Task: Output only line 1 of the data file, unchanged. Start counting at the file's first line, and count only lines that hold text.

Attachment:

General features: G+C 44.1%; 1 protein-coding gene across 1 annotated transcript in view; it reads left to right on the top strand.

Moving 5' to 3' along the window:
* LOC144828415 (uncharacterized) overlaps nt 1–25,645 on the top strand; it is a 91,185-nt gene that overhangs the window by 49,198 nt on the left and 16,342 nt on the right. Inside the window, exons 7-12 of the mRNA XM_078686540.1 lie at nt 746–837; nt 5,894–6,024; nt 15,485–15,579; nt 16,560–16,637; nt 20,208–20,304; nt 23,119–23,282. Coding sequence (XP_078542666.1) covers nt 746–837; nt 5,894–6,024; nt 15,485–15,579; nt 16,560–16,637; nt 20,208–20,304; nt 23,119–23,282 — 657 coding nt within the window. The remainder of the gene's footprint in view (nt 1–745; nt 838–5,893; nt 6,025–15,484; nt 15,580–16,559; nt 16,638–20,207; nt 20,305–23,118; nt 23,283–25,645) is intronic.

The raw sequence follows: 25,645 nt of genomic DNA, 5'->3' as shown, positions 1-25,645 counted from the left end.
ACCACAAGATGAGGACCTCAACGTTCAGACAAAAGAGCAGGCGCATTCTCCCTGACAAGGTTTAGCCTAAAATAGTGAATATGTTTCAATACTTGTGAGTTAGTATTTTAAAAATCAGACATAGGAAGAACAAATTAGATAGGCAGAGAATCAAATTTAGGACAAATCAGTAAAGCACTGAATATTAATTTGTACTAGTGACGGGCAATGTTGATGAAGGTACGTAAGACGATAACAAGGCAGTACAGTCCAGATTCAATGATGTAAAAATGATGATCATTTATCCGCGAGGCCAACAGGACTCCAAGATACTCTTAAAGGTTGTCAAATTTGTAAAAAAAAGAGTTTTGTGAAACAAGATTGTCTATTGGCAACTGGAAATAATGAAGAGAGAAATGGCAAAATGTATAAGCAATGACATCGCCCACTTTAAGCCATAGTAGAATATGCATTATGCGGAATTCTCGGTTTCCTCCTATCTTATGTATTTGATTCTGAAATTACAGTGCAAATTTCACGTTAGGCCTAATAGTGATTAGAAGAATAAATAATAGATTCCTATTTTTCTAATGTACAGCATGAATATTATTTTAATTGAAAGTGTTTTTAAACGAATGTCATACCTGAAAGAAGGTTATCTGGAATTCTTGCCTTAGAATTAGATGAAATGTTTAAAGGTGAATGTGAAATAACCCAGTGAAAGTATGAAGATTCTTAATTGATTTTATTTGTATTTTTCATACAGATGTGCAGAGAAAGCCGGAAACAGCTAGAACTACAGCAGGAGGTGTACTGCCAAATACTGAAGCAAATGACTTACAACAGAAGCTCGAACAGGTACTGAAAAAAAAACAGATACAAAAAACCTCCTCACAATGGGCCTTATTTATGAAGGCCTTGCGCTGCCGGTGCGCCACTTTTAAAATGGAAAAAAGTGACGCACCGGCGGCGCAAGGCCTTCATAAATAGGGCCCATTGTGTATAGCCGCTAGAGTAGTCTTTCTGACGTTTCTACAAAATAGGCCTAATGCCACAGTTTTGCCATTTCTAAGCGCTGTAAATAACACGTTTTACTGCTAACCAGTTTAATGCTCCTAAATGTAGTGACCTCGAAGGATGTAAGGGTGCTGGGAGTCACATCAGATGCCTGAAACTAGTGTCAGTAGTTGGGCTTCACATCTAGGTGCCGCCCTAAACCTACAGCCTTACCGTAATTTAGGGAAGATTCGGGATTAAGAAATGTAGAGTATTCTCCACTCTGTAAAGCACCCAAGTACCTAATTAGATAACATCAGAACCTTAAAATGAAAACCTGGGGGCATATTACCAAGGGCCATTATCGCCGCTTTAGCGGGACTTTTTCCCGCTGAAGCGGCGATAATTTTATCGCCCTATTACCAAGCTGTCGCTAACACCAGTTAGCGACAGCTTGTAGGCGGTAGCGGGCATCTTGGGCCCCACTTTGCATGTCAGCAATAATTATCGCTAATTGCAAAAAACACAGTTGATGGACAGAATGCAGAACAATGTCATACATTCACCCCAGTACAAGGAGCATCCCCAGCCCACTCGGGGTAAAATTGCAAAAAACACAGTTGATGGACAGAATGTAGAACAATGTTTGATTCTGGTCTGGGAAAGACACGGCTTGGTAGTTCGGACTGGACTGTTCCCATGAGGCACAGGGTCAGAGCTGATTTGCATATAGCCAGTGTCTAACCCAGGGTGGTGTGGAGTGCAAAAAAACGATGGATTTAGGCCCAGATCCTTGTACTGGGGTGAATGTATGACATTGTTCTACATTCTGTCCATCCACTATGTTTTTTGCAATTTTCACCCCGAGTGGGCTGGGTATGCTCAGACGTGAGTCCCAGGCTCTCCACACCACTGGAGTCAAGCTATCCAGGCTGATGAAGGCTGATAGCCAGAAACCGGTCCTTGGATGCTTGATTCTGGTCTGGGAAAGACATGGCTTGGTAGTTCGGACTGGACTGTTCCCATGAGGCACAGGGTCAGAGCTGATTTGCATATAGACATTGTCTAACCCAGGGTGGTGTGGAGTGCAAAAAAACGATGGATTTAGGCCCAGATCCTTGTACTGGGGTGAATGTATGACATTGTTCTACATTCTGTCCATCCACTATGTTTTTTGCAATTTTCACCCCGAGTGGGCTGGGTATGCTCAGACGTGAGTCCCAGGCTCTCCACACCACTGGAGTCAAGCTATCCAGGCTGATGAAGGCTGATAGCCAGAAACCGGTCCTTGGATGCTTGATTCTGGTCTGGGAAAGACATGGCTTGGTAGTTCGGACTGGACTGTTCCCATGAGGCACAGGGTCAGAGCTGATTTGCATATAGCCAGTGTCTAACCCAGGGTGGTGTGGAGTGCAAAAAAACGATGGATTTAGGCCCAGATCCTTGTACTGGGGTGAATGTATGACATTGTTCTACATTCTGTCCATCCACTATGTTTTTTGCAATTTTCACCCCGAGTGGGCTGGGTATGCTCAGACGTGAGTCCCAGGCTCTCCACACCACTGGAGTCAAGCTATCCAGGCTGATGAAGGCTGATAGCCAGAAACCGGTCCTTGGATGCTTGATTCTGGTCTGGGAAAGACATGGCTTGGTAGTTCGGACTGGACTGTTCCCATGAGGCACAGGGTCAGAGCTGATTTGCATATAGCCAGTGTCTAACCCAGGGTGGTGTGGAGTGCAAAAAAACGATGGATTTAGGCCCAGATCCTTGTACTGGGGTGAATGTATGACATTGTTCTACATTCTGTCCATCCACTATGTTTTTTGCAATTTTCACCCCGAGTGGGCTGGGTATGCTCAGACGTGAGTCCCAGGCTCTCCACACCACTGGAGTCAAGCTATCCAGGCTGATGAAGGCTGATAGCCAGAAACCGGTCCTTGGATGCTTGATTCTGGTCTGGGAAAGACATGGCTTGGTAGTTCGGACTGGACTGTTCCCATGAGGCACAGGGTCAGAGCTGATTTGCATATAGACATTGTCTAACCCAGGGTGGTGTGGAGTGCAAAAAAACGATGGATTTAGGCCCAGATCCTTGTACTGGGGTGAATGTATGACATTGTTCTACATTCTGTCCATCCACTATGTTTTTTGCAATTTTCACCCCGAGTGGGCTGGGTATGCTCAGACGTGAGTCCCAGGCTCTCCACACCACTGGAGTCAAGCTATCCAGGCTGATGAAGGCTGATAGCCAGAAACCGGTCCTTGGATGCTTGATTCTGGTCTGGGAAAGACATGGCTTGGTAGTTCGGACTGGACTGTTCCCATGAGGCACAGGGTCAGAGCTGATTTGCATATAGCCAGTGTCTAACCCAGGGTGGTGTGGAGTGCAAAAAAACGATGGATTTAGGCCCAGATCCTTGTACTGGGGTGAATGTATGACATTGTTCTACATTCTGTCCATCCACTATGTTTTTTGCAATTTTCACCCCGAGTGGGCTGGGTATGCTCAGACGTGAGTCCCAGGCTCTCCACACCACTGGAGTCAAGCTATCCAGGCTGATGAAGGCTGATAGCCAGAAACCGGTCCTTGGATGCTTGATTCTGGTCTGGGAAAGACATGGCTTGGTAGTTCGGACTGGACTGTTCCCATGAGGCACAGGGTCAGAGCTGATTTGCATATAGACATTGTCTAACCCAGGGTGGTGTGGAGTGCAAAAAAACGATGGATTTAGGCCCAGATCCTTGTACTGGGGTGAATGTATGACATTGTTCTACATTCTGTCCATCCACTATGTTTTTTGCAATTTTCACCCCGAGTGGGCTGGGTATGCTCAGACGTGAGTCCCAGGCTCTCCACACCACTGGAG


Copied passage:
General features: G+C 44.1%; 1 protein-coding gene across 1 annotated transcript in view; it reads left to right on the top strand.